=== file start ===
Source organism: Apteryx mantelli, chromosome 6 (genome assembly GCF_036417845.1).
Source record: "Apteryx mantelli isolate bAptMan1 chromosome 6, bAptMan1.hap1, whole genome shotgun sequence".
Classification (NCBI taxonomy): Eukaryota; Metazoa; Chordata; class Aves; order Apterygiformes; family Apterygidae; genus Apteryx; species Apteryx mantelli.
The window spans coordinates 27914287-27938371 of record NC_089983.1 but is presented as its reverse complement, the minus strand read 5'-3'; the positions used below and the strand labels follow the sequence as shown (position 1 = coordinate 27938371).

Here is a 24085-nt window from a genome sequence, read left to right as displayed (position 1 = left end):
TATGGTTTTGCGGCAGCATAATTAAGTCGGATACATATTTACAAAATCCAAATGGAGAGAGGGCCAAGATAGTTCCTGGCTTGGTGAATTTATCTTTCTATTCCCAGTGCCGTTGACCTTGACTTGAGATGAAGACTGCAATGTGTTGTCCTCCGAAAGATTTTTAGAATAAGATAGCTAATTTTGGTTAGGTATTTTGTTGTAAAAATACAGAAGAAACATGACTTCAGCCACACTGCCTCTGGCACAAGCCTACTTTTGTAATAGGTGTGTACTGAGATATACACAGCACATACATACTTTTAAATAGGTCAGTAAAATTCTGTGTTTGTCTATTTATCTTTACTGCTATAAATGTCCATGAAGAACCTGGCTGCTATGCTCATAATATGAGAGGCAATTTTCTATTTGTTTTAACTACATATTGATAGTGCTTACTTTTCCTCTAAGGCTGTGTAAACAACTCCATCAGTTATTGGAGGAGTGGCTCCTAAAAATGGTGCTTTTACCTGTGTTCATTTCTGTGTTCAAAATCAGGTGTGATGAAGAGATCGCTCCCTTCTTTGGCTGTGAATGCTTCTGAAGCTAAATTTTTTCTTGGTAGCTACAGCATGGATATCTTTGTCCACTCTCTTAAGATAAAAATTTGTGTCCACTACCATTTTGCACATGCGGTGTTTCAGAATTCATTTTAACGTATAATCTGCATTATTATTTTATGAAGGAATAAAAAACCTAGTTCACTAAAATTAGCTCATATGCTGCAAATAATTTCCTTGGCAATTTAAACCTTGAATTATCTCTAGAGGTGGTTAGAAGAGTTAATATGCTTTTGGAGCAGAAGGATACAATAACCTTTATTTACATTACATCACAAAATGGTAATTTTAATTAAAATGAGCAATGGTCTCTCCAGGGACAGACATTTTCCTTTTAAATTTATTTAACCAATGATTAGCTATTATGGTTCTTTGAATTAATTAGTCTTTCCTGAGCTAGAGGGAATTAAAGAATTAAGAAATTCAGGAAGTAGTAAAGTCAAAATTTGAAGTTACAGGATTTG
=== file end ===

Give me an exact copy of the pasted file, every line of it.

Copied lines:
Source organism: Apteryx mantelli, chromosome 6 (genome assembly GCF_036417845.1).
Source record: "Apteryx mantelli isolate bAptMan1 chromosome 6, bAptMan1.hap1, whole genome shotgun sequence".
Classification (NCBI taxonomy): Eukaryota; Metazoa; Chordata; class Aves; order Apterygiformes; family Apterygidae; genus Apteryx; species Apteryx mantelli.
The window spans coordinates 27914287-27938371 of record NC_089983.1 but is presented as its reverse complement, the minus strand read 5'-3'; the positions used below and the strand labels follow the sequence as shown (position 1 = coordinate 27938371).

Here is a 24085-nt window from a genome sequence, read left to right as displayed (position 1 = left end):
TATGGTTTTGCGGCAGCATAATTAAGTCGGATACATATTTACAAAATCCAAATGGAGAGAGGGCCAAGATAGTTCCTGGCTTGGTGAATTTATCTTTCTATTCCCAGTGCCGTTGACCTTGACTTGAGATGAAGACTGCAATGTGTTGTCCTCCGAAAGATTTTTAGAATAAGATAGCTAATTTTGGTTAGGTATTTTGTTGTAAAAATACAGAAGAAACATGACTTCAGCCACACTGCCTCTGGCACAAGCCTACTTTTGTAATAGGTGTGTACTGAGATATACACAGCACATACATACTTTTAAATAGGTCAGTAAAATTCTGTGTTTGTCTATTTATCTTTACTGCTATAAATGTCCATGAAGAACCTGGCTGCTATGCTCATAATATGAGAGGCAATTTTCTATTTGTTTTAACTACATATTGATAGTGCTTACTTTTCCTCTAAGGCTGTGTAAACAACTCCATCAGTTATTGGAGGAGTGGCTCCTAAAAATGGTGCTTTTACCTGTGTTCATTTCTGTGTTCAAAATCAGGTGTGATGAAGAGATCGCTCCCTTCTTTGGCTGTGAATGCTTCTGAAGCTAAATTTTTTCTTGGTAGCTACAGCATGGATATCTTTGTCCACTCTCTTAAGATAAAAATTTGTGTCCACTACCATTTTGCACATGCGGTGTTTCAGAATTCATTTTAACGTATAATCTGCATTATTATTTTATGAAGGAATAAAAAACCTAGTTCACTAAAATTAGCTCATATGCTGCAAATAATTTCCTTGGCAATTTAAACCTTGAATTATCTCTAGAGGTGGTTAGAAGAGTTAATATGCTTTTGGAGCAGAAGGATACAATAACCTTTATTTACATTACATCACAAAATGGTAATTTTAATTAAAATGAGCAATGGTCTCTCCAGGGACAGACATTTTCCTTTTAAATTTATTTAACCAATGATTAGCTATTATGGTTCTTTGAATTAATTAGTCTTTCCTGAGCTAGAGGGAATTAAAGAATTAAGAAATTCAGGAAGTAGTAAAGTCAAAATTTGAAGTTACAGGATTTG